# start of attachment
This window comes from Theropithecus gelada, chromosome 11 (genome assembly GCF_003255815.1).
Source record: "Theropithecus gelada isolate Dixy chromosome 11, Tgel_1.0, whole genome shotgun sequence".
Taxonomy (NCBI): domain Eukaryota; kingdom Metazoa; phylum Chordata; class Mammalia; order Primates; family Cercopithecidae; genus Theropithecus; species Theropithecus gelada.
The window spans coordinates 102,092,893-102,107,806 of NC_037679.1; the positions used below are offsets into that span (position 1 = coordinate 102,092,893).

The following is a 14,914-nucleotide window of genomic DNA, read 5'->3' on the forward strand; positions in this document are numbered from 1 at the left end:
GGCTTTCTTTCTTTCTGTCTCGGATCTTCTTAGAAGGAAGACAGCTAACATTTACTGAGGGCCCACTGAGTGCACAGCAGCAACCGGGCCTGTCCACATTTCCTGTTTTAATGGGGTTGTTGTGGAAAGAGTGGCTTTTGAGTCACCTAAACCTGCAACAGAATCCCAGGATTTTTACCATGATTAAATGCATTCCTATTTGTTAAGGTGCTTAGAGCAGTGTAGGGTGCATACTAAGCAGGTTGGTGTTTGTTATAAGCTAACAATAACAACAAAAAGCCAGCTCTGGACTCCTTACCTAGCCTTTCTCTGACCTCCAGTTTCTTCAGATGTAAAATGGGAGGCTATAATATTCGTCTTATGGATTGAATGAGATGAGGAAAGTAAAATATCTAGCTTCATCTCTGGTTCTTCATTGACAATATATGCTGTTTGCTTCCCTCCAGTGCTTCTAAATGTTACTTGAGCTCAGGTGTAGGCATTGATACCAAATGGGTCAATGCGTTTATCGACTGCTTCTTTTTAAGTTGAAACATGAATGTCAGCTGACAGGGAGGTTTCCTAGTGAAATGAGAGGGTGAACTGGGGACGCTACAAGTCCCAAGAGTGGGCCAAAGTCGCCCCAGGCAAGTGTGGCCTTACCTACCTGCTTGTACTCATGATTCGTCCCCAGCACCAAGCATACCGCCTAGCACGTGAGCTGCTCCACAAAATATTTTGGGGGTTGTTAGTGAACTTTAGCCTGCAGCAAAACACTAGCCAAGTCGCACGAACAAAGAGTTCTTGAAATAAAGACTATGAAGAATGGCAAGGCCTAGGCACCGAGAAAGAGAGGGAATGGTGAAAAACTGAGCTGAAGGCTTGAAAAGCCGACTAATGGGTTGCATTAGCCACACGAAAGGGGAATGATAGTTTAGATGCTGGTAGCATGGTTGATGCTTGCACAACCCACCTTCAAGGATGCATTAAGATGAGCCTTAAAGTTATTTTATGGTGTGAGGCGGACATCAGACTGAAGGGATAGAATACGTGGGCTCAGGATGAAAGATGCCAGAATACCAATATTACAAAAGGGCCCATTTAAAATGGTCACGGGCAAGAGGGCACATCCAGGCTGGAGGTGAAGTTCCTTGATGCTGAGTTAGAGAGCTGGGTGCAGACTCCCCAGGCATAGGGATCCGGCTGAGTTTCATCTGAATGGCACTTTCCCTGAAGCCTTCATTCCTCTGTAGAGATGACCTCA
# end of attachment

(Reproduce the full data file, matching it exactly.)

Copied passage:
This window comes from Theropithecus gelada, chromosome 11 (genome assembly GCF_003255815.1).
Source record: "Theropithecus gelada isolate Dixy chromosome 11, Tgel_1.0, whole genome shotgun sequence".
Taxonomy (NCBI): domain Eukaryota; kingdom Metazoa; phylum Chordata; class Mammalia; order Primates; family Cercopithecidae; genus Theropithecus; species Theropithecus gelada.
The window spans coordinates 102,092,893-102,107,806 of NC_037679.1; the positions used below are offsets into that span (position 1 = coordinate 102,092,893).

The following is a 14,914-nucleotide window of genomic DNA, read 5'->3' on the forward strand; positions in this document are numbered from 1 at the left end:
GGCTTTCTTTCTTTCTGTCTCGGATCTTCTTAGAAGGAAGACAGCTAACATTTACTGAGGGCCCACTGAGTGCACAGCAGCAACCGGGCCTGTCCACATTTCCTGTTTTAATGGGGTTGTTGTGGAAAGAGTGGCTTTTGAGTCACCTAAACCTGCAACAGAATCCCAGGATTTTTACCATGATTAAATGCATTCCTATTTGTTAAGGTGCTTAGAGCAGTGTAGGGTGCATACTAAGCAGGTTGGTGTTTGTTATAAGCTAACAATAACAACAAAAAGCCAGCTCTGGACTCCTTACCTAGCCTTTCTCTGACCTCCAGTTTCTTCAGATGTAAAATGGGAGGCTATAATATTCGTCTTATGGATTGAATGAGATGAGGAAAGTAAAATATCTAGCTTCATCTCTGGTTCTTCATTGACAATATATGCTGTTTGCTTCCCTCCAGTGCTTCTAAATGTTACTTGAGCTCAGGTGTAGGCATTGATACCAAATGGGTCAATGCGTTTATCGACTGCTTCTTTTTAAGTTGAAACATGAATGTCAGCTGACAGGGAGGTTTCCTAGTGAAATGAGAGGGTGAACTGGGGACGCTACAAGTCCCAAGAGTGGGCCAAAGTCGCCCCAGGCAAGTGTGGCCTTACCTACCTGCTTGTACTCATGATTCGTCCCCAGCACCAAGCATACCGCCTAGCACGTGAGCTGCTCCACAAAATATTTTGGGGGTTGTTAGTGAACTTTAGCCTGCAGCAAAACACTAGCCAAGTCGCACGAACAAAGAGTTCTTGAAATAAAGACTATGAAGAATGGCAAGGCCTAGGCACCGAGAAAGAGAGGGAATGGTGAAAAACTGAGCTGAAGGCTTGAAAAGCCGACTAATGGGTTGCATTAGCCACACGAAAGGGGAATGATAGTTTAGATGCTGGTAGCATGGTTGATGCTTGCACAACCCACCTTCAAGGATGCATTAAGATGAGCCTTAAAGTTATTTTATGGTGTGAGGCGGACATCAGACTGAAGGGATAGAATACGTGGGCTCAGGATGAAAGATGCCAGAATACCAATATTACAAAAGGGCCCATTTAAAATGGTCACGGGCAAGAGGGCACATCCAGGCTGGAGGTGAAGTTCCTTGATGCTGAGTTAGAGAGCTGGGTGCAGACTCCCCAGGCATAGGGATCCGGCTGAGTTTCATCTGAATGGCACTTTCCCTGAAGCCTTCATTCCTCTGTAGAGATGACCTCA